Death of a Pet

Helping Kids Cope with Pet Loss

They were, of course, devastated.

A year ago, we lost our family dog. Maggie was the pup we’d had since before my ex and I were married. She was an everyday part of our lives and even after separation, she split her time between the two houses. Bugsy, on the other hand, was my ex’s dog he adopted for the kids. They loved that squish-faced bull dog and his loss is being felt as deeply as Maggie’s. And while Bugsy was a good dog—if slightly annoying with his chewing habits when he came over in the morning to pick up the kids—he wasn’t my dog and my sadness for his loss is rooted in sympathetic sadness for my ex and the kids.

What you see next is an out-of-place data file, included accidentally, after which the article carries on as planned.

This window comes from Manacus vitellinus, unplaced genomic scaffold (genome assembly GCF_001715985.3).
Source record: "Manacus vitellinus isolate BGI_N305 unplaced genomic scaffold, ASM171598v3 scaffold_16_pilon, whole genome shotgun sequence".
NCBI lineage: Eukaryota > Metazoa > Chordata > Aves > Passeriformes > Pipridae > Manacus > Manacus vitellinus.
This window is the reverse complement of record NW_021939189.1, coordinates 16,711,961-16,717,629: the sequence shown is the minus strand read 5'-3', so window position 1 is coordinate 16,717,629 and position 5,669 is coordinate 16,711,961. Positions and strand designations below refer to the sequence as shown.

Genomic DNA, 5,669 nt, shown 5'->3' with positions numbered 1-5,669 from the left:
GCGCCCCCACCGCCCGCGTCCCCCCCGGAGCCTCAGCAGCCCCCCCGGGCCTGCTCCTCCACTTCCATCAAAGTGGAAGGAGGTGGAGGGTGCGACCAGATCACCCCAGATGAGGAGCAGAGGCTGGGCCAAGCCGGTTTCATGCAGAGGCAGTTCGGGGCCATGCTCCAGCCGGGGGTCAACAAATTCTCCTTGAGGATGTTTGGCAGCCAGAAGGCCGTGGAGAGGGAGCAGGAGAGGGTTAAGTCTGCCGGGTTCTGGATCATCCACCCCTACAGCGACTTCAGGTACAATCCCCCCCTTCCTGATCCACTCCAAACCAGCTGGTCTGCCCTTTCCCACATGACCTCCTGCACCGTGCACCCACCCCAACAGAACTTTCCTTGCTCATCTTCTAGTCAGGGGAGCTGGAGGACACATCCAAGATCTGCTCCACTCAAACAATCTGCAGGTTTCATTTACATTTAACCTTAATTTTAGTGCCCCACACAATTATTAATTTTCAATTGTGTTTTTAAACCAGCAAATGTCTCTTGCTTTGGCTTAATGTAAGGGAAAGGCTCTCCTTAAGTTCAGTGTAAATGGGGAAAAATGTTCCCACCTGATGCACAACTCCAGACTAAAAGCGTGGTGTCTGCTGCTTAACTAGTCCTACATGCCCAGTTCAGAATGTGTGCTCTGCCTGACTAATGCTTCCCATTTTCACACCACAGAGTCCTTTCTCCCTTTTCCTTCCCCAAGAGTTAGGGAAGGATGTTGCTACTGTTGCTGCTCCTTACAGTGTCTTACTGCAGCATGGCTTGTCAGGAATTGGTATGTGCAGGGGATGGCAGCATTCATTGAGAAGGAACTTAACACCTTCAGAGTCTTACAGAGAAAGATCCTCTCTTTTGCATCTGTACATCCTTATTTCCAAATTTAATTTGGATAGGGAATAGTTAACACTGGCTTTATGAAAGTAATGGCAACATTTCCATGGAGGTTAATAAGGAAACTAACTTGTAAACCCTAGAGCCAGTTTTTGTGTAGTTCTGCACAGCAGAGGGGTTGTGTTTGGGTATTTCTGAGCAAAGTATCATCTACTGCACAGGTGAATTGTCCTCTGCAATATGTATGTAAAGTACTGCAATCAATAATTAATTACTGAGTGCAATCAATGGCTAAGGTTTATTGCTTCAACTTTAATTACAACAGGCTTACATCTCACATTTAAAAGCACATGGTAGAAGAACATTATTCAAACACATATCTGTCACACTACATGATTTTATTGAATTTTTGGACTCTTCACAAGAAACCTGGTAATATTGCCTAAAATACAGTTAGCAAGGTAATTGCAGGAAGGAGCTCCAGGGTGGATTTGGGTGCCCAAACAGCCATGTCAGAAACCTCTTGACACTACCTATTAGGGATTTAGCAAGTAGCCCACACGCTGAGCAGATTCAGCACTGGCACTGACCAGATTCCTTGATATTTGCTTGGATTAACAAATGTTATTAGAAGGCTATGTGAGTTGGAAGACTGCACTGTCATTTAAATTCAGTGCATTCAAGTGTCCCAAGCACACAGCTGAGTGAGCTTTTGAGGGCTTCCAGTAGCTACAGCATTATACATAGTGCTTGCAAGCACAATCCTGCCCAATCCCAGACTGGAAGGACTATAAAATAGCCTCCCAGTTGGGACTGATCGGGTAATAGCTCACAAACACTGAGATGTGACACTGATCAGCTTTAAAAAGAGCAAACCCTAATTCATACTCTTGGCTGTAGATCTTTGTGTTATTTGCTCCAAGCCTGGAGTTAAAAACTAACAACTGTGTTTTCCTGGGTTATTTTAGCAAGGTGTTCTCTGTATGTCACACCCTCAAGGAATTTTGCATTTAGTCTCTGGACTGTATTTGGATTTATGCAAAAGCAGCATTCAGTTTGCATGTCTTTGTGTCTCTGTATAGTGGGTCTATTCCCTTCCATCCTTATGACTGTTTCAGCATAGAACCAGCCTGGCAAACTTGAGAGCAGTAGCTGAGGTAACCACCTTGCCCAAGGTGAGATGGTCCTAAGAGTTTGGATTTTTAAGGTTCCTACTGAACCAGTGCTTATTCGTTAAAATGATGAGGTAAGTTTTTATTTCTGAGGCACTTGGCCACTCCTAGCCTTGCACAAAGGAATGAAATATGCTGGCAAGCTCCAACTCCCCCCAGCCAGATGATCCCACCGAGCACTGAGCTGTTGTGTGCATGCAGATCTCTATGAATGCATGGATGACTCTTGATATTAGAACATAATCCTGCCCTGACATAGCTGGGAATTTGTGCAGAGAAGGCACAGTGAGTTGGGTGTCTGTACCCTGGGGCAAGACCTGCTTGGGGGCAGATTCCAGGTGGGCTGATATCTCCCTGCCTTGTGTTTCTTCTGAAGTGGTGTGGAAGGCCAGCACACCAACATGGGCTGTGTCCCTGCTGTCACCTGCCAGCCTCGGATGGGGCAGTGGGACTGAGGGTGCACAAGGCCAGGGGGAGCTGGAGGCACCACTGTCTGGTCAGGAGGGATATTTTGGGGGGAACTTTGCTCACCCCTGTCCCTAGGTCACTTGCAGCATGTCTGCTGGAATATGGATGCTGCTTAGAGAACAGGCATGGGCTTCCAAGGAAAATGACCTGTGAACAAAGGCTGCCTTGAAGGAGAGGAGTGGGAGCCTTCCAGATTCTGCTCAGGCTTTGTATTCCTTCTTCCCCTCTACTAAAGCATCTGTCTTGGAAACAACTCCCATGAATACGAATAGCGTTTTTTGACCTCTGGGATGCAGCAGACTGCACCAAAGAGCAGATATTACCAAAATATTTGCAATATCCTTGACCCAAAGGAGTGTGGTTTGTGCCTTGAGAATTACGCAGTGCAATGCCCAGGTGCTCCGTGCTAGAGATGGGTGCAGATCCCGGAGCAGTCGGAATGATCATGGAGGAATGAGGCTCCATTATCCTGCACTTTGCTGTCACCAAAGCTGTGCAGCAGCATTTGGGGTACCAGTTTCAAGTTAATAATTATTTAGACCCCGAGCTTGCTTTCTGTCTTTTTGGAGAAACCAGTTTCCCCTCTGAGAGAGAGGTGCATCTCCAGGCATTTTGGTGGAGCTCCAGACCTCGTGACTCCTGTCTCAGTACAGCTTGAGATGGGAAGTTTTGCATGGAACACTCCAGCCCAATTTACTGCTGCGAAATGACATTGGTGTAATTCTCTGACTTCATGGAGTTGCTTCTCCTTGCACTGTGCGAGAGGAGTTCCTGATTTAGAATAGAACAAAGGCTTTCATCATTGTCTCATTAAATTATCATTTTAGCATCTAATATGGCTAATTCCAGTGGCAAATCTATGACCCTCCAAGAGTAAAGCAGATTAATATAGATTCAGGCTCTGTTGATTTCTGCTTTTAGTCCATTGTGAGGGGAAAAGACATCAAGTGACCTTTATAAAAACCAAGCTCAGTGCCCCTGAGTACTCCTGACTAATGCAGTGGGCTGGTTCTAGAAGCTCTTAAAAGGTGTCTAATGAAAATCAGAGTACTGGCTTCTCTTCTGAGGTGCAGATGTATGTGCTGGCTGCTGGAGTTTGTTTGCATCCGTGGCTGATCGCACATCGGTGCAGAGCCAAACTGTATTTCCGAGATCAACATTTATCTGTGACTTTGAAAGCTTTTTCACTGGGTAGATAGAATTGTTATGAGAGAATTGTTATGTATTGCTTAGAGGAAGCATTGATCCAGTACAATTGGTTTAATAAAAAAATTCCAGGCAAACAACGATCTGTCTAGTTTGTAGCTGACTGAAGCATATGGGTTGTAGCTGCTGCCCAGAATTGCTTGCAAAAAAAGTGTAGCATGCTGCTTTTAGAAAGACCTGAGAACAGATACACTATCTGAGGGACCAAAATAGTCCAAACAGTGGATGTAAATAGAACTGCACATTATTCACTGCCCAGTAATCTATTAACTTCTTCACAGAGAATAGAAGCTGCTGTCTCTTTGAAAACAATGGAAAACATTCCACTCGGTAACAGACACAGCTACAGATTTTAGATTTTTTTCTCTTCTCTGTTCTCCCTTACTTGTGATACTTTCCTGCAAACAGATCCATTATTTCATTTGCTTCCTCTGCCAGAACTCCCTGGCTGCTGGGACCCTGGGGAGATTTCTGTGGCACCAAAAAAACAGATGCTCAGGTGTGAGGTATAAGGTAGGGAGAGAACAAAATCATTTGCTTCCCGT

I’ve put into play the very effective ways of coping with pet loss we utilized after Maggie’s passing. I’m hoping they help as much now as they did then.

1. Allow the kids to say good-bye. We found having the kids say their goodbyes at a doggy funereal helps with the healing process. We had them draw pictures, select stones for the top of his grave, and say a few words about what they’ll miss.

2. Recognize grief doesn’t necessarily mean crying. Elizabeth has been acting extra clingy and throwing tantrums since Bugsy’s death. I think, as with the loss of any loved one, giving her the freedom to express grief in different ways means holding her and kissing her when she’s screaming over her skinny jeans.

3. Read the rainbow bridge poem. I’ve always felt all dogs (and cats!) go to heaven. We read the poem and then talked about how Bugsy is playing with Maggie at the end of the Rainbow Bridge.

How have you helped your children cope with the loss of a pet?

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